The conversion of gas into stars tells us about how galaxies in general and our Milky Way in particular form and assemble. The diversity of physical processes (gravitation, hydrodynamics, cooling, radiation etc.), their non-linear coupling and the wide range of scales involved make this topic complicated to understand. In the Milky Way, and more specifically in the solar neighbourhood where star formation is slow and inefficient, observations can resolve the star forming sites and tell us about the 'quiet regime' of star formation.
However, along their formation in the early Universe, galaxies experience much more violent episodes like interactions and mergers, making star formation more rapid and more efficient. Such events are observed in distant galaxies, but cannot be resolved even with modern telescopes with sufficient details to probe the mechanisms at stake. Therefore, we do not fully understand how the stimuli from galaxy evolution are convoyed from the large, cosmological scales down to that of the star forming cocoons, which hinders our understanding of galaxy formation and evolution as a whole. One solution consists in exploring extreme environments and analysing the differences in the physical processes (and their coupling) involved in star formation with that found in quiescent galaxies. Numerical simulations are the best tool to conduct such experiments.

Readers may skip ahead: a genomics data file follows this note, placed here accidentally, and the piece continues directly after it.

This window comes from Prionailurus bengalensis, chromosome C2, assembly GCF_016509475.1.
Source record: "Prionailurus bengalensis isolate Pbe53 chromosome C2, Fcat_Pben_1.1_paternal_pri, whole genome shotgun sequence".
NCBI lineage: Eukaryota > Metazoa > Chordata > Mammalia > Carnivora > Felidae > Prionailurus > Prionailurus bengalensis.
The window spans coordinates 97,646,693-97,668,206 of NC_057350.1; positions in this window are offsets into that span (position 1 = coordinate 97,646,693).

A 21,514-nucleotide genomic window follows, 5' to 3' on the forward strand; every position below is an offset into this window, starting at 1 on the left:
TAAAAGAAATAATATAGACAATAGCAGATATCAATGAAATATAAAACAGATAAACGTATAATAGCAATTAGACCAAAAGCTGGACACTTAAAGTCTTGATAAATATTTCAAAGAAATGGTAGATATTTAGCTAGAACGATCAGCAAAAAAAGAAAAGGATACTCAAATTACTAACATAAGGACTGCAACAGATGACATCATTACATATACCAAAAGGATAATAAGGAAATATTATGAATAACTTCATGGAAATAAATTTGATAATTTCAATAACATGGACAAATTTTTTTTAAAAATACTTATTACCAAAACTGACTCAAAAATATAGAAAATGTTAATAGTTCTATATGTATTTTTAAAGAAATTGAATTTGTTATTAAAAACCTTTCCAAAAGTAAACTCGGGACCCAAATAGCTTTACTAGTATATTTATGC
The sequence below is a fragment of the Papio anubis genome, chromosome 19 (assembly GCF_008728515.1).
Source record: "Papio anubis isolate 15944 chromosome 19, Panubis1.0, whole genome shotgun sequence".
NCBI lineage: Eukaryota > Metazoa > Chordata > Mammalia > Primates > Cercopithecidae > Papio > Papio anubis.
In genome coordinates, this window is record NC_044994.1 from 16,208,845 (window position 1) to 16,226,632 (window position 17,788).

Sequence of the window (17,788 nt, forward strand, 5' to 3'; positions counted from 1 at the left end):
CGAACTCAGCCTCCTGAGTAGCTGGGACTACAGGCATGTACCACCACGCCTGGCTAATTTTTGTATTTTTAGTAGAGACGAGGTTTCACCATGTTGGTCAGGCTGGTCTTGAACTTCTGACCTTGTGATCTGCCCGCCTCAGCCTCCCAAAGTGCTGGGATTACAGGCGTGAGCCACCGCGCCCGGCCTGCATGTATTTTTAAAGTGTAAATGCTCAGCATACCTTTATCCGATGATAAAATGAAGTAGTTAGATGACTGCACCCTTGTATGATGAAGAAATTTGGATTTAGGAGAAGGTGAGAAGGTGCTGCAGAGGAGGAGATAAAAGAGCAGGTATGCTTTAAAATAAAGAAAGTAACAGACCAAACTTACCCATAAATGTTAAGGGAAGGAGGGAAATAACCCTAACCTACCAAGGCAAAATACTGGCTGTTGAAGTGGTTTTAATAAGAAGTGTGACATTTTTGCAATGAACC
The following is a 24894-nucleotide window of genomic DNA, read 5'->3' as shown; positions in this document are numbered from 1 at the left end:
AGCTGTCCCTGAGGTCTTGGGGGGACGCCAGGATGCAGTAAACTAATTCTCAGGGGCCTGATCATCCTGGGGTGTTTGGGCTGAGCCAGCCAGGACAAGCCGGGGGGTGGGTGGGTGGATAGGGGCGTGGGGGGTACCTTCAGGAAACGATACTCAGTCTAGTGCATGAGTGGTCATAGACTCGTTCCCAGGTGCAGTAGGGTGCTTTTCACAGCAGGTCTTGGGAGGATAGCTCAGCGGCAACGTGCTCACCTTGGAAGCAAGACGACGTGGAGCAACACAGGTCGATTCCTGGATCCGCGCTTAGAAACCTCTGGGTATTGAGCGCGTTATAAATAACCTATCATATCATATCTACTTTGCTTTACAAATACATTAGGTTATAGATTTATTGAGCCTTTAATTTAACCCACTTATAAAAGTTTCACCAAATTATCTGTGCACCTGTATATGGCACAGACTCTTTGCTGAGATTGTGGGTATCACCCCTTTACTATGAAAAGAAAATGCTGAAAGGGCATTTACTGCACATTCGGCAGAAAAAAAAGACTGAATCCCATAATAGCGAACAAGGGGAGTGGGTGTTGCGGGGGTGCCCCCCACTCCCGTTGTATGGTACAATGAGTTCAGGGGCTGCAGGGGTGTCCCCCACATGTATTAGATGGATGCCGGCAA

The proposed project will focus on interactions between gas rich galaxies during which a boost of the star formation rate is observed. The simulations will reproduce such a boost and will allow us to explore the mechanisms driving it. Among others, we will focus on the interstellar turbulence, both globally mixing and locally compressing the interstellar medium. From our previous works, we suspect turbulence to be the main actor in shaping the galactic gas into the dense clumps that will in turn host the formation of stars.
We will conduct two simulations of galaxy mergers varying the initial conditions of the interstellar medium, that we will compare to two reference runs of isolated galaxy progenitors. In a second phase, we will set galaxies in the environment of a compact group, where they experience repeated collisions. We will then monitor how repeated events further increase the boost of star formation, or rather lead to a saturation effect. Intensive comparison with published observations (in term of star formation rate, the location and duration of the boosts) will be made. By exploring these extremes phases in the evolution of galaxies, we will get new insights on how they assemble, and thus on the origins of our Milky Way home.